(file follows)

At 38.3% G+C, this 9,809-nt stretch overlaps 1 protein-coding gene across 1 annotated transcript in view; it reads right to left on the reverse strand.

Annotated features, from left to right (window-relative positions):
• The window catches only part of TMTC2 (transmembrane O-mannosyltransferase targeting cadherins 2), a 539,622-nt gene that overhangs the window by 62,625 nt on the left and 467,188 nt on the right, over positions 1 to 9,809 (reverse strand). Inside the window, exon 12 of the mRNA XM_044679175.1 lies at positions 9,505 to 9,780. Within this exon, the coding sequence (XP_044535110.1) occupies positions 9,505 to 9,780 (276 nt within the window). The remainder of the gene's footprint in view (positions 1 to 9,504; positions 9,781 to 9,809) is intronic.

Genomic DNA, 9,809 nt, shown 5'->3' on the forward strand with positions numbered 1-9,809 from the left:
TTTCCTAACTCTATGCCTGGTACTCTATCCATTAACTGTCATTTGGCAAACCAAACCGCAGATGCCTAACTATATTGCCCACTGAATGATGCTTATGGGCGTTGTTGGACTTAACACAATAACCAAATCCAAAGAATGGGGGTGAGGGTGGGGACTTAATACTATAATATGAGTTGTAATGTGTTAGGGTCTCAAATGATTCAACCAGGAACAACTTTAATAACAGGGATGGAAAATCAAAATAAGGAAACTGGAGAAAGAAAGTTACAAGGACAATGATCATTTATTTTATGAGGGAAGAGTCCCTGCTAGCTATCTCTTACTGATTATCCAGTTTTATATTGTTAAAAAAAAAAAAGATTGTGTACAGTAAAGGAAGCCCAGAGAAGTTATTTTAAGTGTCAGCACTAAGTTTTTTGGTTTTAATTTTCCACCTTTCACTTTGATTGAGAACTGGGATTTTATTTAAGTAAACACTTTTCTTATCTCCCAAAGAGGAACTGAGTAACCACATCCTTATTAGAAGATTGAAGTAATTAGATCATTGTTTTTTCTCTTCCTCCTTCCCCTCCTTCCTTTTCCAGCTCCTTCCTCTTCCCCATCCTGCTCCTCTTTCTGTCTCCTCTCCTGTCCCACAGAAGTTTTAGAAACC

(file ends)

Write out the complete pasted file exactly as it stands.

At 38.3% G+C, this 9,809-nt stretch overlaps 1 protein-coding gene across 1 annotated transcript in view; it reads right to left on the reverse strand.

Annotated features, from left to right (window-relative positions):
• The window catches only part of TMTC2 (transmembrane O-mannosyltransferase targeting cadherins 2), a 539,622-nt gene that overhangs the window by 62,625 nt on the left and 467,188 nt on the right, over positions 1 to 9,809 (reverse strand). Inside the window, exon 12 of the mRNA XM_044679175.1 lies at positions 9,505 to 9,780. Within this exon, the coding sequence (XP_044535110.1) occupies positions 9,505 to 9,780 (276 nt within the window). The remainder of the gene's footprint in view (positions 1 to 9,504; positions 9,781 to 9,809) is intronic.

Genomic DNA, 9,809 nt, shown 5'->3' on the forward strand with positions numbered 1-9,809 from the left:
TTTCCTAACTCTATGCCTGGTACTCTATCCATTAACTGTCATTTGGCAAACCAAACCGCAGATGCCTAACTATATTGCCCACTGAATGATGCTTATGGGCGTTGTTGGACTTAACACAATAACCAAATCCAAAGAATGGGGGTGAGGGTGGGGACTTAATACTATAATATGAGTTGTAATGTGTTAGGGTCTCAAATGATTCAACCAGGAACAACTTTAATAACAGGGATGGAAAATCAAAATAAGGAAACTGGAGAAAGAAAGTTACAAGGACAATGATCATTTATTTTATGAGGGAAGAGTCCCTGCTAGCTATCTCTTACTGATTATCCAGTTTTATATTGTTAAAAAAAAAAAAGATTGTGTACAGTAAAGGAAGCCCAGAGAAGTTATTTTAAGTGTCAGCACTAAGTTTTTTGGTTTTAATTTTCCACCTTTCACTTTGATTGAGAACTGGGATTTTATTTAAGTAAACACTTTTCTTATCTCCCAAAGAGGAACTGAGTAACCACATCCTTATTAGAAGATTGAAGTAATTAGATCATTGTTTTTTCTCTTCCTCCTTCCCCTCCTTCCTTTTCCAGCTCCTTCCTCTTCCCCATCCTGCTCCTCTTTCTGTCTCCTCTCCTGTCCCACAGAAGTTTTAGAAACC